LOUISVILLE, Ky. – Irishman Aidan O’Brien has almost as many big-race trophies as the Louvre has paintings, and Bob Baffert considers him “the greatest trainer in the world.” But when it comes to the Kentucky Derby, the Wizard of Ballydoyle never has found the magic dust.
O’Brien is 0-for-6 in a race he’s called “a different animal,” maybe because it’s bitten him every time. Last year he was shocked when his highly touted Mendelssohn staggered in last, 53¼ lengths behind Justify. He was knocked around at the start and entering the turn, not unusual treatment in a notoriously rough race.
“In America, dirt racing is very aggressive at the best of times,” O’Brien said, “but when it gets like this, the aggression turns into nearly savagery.”
In the quarter-mile surge to the clubhouse turn, chaos is the natural order of things. Any horse who gets bounced around in this random rodeo rarely runs to his potential.
“When the gates open, crazy things happen,” five-time winner Baffert said. “The Derby is like the Masters; it’s difficult, and everything has to go right. That first 100 yards, it’s like the Indy 500. A lot of moving parts out there.”
The more demanding the quest, the more precious the prize. There’s no race quite like the Derby, which is a good thing. And there’s no trophy more coveted than the 24-karat gold bauble they handed out late Saturday afternoon in Churchill Downs’ infield.
Trainer Dale Romans is 0-for-10 in the Derby, which he sat out this time. “When you have a Derby horse, you walk around all week with this beautiful fantasy,” Romans said. “Then the morning after the race, you go on the backstretch and see all these sad faces.”
America’s Race eluded trainer Shug McGaughey until 2013, when at age 62 he watched Orb go from last to first, splashing through the slop to glory. This year he saddled Code of Honor, who was moved up from third to second after the historic qualification of first-place finisher Maximum Security.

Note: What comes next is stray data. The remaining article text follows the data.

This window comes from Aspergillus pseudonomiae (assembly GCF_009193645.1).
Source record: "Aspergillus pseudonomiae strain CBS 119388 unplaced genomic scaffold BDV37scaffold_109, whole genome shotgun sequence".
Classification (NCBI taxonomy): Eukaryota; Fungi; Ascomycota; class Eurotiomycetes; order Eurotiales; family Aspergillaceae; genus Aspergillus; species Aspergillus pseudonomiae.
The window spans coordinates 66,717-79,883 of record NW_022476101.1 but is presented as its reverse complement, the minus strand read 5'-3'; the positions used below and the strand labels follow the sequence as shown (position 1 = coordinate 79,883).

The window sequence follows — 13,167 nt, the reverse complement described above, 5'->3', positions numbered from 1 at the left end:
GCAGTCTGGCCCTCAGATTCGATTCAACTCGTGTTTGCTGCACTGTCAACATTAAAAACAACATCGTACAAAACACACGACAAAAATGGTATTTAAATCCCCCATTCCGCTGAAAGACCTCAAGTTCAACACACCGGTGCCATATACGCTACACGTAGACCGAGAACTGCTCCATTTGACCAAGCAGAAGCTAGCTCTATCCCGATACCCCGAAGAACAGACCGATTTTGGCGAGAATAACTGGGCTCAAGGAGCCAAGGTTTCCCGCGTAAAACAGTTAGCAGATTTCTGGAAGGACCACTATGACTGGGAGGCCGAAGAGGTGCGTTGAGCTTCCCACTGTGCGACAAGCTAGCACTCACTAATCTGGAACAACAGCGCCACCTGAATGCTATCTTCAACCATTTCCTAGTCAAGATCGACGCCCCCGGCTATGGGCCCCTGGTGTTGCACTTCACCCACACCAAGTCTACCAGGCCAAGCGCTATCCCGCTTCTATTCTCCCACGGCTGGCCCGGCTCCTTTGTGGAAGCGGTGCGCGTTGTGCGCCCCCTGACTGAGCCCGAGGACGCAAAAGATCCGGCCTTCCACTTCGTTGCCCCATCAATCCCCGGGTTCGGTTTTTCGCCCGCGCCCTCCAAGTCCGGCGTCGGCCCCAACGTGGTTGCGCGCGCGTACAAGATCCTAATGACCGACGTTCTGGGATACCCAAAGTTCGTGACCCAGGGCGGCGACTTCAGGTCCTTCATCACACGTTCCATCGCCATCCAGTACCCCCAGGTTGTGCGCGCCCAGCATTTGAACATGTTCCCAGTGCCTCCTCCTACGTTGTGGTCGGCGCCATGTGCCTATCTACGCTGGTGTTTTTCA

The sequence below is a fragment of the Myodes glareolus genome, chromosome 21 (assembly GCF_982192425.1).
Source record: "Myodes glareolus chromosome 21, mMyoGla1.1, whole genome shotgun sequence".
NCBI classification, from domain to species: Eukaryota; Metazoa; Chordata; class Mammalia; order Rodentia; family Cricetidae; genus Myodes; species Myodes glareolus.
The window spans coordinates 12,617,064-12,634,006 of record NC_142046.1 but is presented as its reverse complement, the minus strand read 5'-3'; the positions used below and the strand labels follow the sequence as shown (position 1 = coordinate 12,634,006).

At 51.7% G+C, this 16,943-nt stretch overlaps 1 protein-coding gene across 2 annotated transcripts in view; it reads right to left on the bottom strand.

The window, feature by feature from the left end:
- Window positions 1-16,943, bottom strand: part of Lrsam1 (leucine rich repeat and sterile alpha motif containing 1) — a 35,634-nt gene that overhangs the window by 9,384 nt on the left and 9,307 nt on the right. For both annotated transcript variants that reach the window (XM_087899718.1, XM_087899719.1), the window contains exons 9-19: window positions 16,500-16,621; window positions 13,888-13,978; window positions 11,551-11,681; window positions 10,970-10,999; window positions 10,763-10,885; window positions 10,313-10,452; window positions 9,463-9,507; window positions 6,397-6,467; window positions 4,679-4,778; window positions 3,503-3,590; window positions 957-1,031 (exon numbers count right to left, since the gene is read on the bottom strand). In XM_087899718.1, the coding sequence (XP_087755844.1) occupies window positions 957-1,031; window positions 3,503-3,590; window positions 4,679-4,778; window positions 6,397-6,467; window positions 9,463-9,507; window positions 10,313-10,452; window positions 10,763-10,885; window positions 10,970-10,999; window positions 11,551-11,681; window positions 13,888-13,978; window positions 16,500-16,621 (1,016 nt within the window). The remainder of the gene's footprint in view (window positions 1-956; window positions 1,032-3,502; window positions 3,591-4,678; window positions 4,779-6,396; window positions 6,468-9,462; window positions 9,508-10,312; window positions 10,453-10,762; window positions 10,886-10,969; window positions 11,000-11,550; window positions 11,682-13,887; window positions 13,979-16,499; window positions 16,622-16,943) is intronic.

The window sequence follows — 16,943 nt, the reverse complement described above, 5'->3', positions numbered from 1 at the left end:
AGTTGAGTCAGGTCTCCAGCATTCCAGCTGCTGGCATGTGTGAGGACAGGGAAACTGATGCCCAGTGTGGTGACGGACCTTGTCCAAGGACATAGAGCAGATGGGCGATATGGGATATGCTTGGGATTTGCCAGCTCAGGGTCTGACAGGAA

“Sometimes I’ll be driving along and think, ‘Yeah, you won the Derby,’ ‘’ McGaughey said. “It doesn’t wash off. I’d love to win it again. The first one is just the bait to bring you along to the next one.
“This race is the main one, by far.”
Mark Casse is another world-class horseman who has been blanked. He sent out sixth-place finisher War of Will, who was in contention entering the stretch before Maximum Security bothered him. “We’ve won at Royal Ascot and won five Breeders’ Cups,” Casse said, “but this is the one I want.”
Every trainer, jockey and owner feels the same way, but just getting to the Derby is a grueling grind for man and beast. If a horse makes it, race day is a unique endurance test. An hour before post time, the runners are led over from the backstretch in “The Walk.” They pass thousands of screaming fans, many of them drunk. If that doesn’t unhinge them, there’s the claustrophobic paddock, where many thoroughbreds boil over emotionally and lose all chance.
“I think it’s the atmosphere of the day and the 20-horse field,” McGaughey said. “The horse has to handle the week and then be able to handle the day. They’re going to walk over there in front of 160,000. They’ve never done that before, and they’re never going to do that again.”
All too often the horse who finishes first never does that again. Starting in 2001, Derby heroes Monarchos, Barbaro (broke down, 2006 Preakness), Mine That Bird (2009), Super Saver (2010), Orb (2013), Nyquist (2016) and Always Dreaming (2017) were winless for the rest of their careers.
As trainer Steve Asmussen says: “You get paid for what you do, but you pay for what you do.” The price of Derby triumph can be extreme.
Asmussen is second all-time with 8,414 wins but 0-for-20 in the Derby. He looked to have a shot as longshot Long Range Toddy entered the stretch, but he lost all chance when Maximum Security veered out.
“The Kentucky Derby is a huge hole in our resume,” Asmussen said Saturday morning. “And we definitely plan to add it.”
If he ever wins it, that will make all the suffering worthwhile, like the one glorious love affair that cancels all the sad ones. That’s how much that garland of roses means.